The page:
President Donald Trump yesterday changed the date that tariffs on certain giftable consumer goods produced in China will be imposed, providing some early holiday cheer for retailers. Wall Street also liked what it heard and finished 372.54 points higher than Monday’s close, giving the President something he likes to tout as a barometer of his economic sagacity.
The President “unexpectedly put off new tariffs on many Chinese goods, including cellphones, laptop computers and toys, until after the start of the Christmas shopping season, acknowledging the effect that his protracted trade war with Beijing could have on Americans,” writes Ana Swanson for The New York Times.
“Mr. Trump pushed a 10% tariff on some imports to Dec. 15 [from Sept. 1], and excluded others from it entirely, while facing mounting pressure from businesses and consumer groups over the harm they say the trade conflict is doing,” Swanson adds.
“We’re doing this for Christmas season just in case some of the tariffs would have an impact on U.S. customers,” Trump told reporters in front of a whirling helicopter waiting to take him to what turned out to be a quintessentially rambling speech at a Shell Oil plant in Pennsylvania.
“I think this is the president saying, ‘I don’t want the stock market to go down any more,’” “Mad Money” host Jim Cramer said on CNBC after the news broke.
“Over just the last few days, economists at Goldman Sachs, Morgan Stanley and Bank of America all warned that Trump’s bitter trade war with China is taking a bigger bite out of economic growth than expected. The warnings came as stocks suffered another big dip on Monday with the Dow closing off nearly 400 points, or 1.5%, putting the blue-chip index at 25,897, over 700 points lower than it was in January of 2018 before Trump’s trade fights began in earnest,” Ben White writes for Politico.
“The president has transitioned from boasting about stock market gains to blaming the Fed for recent declines and softness in the economy. Overall economic growth cooled to a 2.1% pace in the second quarter after nearly hitting Trump’s goal of 3% last year following a round of tax cuts and higher federal spending. And he’s promised that he will win the fight with China,” White adds.
“The move comes after a phone call between U.S. trade representative Robert Lighthizer, treasury secretary Steven Mnuchin and top Chinese negotiator Liu He in which the parties agreed to pick up negotiations by phone within two weeks, according to a statement from the Chinese commerce ministry. There was no mention of whether negotiators would meet in person next month in Washington as previously scheduled,” Donna Borak, Kaitlan Collins and Kevin Liptak report for CNN Politics.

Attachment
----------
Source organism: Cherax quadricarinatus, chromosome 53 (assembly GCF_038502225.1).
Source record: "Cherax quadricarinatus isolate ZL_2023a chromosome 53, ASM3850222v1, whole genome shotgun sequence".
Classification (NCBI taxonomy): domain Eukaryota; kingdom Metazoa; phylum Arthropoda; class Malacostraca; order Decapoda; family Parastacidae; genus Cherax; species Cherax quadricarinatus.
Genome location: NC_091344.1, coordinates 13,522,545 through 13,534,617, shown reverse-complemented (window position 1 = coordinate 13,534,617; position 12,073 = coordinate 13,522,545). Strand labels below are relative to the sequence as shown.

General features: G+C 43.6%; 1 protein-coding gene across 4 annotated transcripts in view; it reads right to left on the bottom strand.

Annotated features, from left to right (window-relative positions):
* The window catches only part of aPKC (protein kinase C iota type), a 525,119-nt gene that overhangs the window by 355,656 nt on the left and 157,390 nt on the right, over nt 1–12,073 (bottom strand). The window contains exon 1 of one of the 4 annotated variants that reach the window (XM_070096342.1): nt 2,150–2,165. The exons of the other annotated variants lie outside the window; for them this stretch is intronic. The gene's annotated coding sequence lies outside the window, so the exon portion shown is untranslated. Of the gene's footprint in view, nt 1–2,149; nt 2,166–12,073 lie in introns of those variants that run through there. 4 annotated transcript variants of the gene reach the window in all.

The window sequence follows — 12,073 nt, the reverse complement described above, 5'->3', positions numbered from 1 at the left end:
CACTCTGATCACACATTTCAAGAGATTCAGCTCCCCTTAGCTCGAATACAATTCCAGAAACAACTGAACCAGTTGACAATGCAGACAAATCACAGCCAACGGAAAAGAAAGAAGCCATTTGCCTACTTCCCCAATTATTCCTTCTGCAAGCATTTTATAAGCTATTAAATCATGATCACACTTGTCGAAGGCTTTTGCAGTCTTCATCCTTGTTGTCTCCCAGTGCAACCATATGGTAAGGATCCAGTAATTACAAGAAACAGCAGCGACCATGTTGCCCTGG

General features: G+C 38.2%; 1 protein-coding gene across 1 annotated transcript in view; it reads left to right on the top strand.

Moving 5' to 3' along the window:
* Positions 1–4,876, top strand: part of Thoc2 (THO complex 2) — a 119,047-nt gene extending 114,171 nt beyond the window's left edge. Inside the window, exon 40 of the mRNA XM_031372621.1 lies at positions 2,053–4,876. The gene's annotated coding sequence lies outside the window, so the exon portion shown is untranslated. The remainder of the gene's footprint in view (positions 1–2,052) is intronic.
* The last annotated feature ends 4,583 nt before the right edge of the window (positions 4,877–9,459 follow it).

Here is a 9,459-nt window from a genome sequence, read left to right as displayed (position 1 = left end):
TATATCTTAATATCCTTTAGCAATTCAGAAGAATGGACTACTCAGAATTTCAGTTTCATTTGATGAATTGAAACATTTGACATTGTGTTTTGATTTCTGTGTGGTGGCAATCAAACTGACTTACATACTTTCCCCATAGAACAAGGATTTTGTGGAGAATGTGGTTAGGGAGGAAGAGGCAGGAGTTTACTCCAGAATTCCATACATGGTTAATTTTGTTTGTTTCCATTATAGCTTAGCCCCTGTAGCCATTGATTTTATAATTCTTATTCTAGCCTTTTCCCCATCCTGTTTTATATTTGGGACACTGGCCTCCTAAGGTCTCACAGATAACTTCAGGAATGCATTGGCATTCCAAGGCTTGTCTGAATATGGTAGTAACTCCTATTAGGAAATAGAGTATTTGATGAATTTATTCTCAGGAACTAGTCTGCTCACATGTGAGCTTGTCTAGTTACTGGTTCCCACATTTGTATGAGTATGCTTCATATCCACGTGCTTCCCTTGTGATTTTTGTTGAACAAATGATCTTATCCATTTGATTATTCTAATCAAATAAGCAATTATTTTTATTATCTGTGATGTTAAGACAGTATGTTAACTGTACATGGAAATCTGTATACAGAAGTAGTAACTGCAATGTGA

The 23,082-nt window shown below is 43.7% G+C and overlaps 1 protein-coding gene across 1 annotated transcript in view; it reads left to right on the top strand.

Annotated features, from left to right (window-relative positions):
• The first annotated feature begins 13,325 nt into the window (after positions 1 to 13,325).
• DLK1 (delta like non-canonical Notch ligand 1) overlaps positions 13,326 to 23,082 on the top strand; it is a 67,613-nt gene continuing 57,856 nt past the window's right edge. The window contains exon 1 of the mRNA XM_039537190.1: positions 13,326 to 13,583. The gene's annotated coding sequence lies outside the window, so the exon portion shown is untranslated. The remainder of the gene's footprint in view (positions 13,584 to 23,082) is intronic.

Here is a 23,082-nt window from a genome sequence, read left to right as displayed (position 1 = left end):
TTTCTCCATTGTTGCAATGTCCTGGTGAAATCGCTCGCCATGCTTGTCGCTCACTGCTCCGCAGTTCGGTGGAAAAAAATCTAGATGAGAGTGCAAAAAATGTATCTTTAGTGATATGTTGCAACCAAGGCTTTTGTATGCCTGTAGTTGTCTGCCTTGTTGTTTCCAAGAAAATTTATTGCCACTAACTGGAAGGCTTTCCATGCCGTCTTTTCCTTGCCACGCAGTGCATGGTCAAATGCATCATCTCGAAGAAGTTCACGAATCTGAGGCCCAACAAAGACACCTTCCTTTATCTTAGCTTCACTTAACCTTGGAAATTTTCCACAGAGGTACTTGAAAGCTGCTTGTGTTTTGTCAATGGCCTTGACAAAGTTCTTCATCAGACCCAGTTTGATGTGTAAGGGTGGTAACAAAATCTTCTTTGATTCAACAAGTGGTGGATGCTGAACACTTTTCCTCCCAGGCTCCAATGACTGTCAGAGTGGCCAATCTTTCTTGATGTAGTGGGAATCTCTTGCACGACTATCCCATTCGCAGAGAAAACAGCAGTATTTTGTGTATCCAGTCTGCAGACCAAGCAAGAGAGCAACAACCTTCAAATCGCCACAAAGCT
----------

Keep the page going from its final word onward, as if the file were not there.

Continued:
“Trump and aides have been spooked by the markets’ turbulence for the past several days and the President had been encouraging officials to find ways to turn it around as markets have continued to slide. In his comments to reporters, Trump said his negotiators had a positive call with their Chinese counterparts, and that ‘they would really like to make a deal,’” they add.
“Lighthizer’s office also said Tuesday that it planned to exempt other unspecified Chinese imports from the tariffs ‘based on health, safety, national security and other factors.’ That could be anything, which makes the targets of the tariffs all the more uncertain and seemingly random -- or, worse, subject to lobbying and political influence,” writes Jon Healey, the deputy editorial page editor of the Los Angeles Times.
“But then, we’re not talking about rational economic policy here. The president clings publicly to the fiction that the tariffs he imposes are paid by the Chinese rather than the American importers, businesses and consumers who actually foot the bill. He pretends they are uniquely damaging to China, when in fact they’ve disrupted U.S. supply chains and fueled retaliation by China against U.S. exporters -- particularly farmers.”
Speaking of farmers, among the President’s bizarre claims yesterday, which CNN’s Daniel Dale tweeted real time, he “falsely suggests that the US only exports ‘wheat’ to Japan, then says Japan doesn't even want the wheat it buys from the US, ‘they do it to make us feel good.’ (???).”
“They send us thousands and thousands, millions, of cars,” Trump said. “We send them wheat. Wheat! That’s not a good deal.”
“But the website of the U.S. Trade Representative -- part of the executive office of the President -- notes that wheat is just $698 million of $120.4 billion in U.S. exports to Japan,” Ed Mazza points out on HuffPost.
Meanwhile, “Trump has directly asked Japanese prime minister Shinzo Abe to buy farm products worth a ‘huge amount,’ Kyodo news agency reported on Tuesday, citing unidentified Japanese and U.S. government sources,” according to Japan Today.
Presumably he did so in a normal tone of voice.